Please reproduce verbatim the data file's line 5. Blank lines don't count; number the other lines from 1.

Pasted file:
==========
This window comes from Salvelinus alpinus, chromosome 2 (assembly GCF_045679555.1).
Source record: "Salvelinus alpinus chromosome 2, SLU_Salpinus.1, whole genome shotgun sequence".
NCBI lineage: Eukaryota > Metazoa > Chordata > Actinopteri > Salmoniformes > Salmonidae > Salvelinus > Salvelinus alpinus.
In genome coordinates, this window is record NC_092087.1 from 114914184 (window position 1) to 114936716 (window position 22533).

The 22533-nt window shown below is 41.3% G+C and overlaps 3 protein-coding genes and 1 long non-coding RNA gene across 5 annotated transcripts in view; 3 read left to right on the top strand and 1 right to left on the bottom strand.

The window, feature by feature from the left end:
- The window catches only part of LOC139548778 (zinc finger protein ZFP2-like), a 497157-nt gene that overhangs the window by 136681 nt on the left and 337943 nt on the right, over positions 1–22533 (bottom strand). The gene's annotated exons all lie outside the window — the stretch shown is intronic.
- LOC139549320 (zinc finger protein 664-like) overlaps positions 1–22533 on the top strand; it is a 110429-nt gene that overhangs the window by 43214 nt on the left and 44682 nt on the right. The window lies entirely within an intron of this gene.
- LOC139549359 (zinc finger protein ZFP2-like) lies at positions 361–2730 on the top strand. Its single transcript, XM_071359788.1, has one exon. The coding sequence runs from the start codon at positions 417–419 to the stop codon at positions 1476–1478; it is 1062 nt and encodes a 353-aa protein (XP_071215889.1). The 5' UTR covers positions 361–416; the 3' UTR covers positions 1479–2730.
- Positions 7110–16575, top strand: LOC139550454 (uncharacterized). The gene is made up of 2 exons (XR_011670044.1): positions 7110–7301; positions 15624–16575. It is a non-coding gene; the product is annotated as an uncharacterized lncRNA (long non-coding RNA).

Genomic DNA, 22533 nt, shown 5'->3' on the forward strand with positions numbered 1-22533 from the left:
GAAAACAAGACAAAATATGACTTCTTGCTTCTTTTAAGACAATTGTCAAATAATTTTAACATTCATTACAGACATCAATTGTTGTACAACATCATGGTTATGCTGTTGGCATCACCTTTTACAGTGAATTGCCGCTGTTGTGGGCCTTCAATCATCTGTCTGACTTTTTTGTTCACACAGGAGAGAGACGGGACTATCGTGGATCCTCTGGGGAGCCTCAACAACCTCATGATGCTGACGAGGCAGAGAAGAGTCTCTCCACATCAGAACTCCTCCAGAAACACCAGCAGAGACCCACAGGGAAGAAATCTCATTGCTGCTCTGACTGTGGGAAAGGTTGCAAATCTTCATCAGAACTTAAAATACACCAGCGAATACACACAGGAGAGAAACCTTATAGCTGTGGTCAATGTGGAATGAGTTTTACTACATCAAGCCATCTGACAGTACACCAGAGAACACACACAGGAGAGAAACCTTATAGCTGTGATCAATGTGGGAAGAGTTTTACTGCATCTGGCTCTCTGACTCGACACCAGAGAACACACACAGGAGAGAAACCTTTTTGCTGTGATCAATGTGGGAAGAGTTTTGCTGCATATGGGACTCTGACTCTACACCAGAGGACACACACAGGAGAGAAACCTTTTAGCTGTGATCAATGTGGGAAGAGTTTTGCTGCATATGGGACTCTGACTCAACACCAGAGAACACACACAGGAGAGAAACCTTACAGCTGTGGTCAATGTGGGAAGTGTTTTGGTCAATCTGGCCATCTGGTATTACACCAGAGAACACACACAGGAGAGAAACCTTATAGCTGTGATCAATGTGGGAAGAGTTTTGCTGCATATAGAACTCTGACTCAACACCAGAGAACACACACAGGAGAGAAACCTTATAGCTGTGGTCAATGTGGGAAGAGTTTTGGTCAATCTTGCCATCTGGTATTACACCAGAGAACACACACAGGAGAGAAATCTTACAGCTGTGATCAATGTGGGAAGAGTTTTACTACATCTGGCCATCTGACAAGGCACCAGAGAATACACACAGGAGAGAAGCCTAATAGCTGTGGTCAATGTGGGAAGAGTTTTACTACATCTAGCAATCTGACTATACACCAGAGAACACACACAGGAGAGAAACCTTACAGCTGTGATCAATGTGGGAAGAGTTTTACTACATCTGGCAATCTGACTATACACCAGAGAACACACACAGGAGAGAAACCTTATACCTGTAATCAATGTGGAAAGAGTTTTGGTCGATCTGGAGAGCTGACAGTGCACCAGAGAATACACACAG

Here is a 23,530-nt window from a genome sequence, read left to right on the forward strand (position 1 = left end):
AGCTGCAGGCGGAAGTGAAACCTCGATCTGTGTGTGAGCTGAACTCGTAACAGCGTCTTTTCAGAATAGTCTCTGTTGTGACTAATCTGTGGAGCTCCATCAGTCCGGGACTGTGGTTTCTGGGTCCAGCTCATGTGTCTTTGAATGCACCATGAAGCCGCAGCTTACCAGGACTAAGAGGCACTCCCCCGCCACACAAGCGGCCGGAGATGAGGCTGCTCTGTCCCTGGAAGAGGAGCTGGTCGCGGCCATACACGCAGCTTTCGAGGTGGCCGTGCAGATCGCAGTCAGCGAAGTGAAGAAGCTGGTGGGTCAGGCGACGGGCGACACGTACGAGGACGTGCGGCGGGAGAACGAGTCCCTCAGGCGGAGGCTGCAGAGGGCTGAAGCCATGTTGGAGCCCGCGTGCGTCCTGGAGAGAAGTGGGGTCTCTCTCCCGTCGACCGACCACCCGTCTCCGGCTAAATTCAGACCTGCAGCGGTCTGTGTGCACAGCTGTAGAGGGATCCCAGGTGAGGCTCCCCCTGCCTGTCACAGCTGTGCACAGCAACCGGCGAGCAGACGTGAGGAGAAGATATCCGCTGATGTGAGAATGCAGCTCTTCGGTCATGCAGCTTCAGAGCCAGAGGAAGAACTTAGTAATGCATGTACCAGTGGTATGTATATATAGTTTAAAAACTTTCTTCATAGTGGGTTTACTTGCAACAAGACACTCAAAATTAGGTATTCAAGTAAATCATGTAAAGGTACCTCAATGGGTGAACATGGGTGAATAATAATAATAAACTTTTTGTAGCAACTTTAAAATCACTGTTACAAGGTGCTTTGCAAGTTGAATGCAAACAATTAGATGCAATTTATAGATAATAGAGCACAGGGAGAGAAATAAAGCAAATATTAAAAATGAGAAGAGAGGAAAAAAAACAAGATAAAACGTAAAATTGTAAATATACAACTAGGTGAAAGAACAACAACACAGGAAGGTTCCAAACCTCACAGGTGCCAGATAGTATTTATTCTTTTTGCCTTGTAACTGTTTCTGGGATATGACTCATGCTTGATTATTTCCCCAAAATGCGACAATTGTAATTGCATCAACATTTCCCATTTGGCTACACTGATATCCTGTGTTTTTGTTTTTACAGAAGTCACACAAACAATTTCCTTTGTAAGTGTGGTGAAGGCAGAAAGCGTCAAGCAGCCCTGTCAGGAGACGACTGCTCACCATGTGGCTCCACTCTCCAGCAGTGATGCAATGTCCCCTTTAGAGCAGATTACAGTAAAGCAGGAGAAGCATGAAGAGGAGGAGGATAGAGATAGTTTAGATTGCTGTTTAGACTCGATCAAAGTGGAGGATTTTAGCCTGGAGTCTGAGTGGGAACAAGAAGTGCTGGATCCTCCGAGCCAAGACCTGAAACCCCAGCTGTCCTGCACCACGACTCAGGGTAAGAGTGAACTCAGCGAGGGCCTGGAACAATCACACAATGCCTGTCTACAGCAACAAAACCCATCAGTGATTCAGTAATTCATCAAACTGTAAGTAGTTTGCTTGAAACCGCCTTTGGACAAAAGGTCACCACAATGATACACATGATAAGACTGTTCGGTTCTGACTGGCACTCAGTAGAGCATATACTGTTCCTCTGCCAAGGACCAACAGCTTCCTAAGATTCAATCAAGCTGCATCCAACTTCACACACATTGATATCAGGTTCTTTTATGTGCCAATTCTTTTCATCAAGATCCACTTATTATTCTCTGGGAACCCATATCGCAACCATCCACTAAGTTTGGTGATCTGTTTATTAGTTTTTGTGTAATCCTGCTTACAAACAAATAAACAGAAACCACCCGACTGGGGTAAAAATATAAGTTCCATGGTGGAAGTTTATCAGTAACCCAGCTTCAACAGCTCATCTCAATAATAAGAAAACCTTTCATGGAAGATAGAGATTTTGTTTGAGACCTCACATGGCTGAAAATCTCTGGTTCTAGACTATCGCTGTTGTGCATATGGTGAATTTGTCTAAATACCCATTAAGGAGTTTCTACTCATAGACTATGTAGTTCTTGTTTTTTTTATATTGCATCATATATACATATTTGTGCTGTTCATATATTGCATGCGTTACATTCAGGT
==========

The 22533-nt window shown below is 41.3% G+C and overlaps 3 protein-coding genes and 1 long non-coding RNA gene across 5 annotated transcripts in view; 3 read left to right on the top strand and 1 right to left on the bottom strand.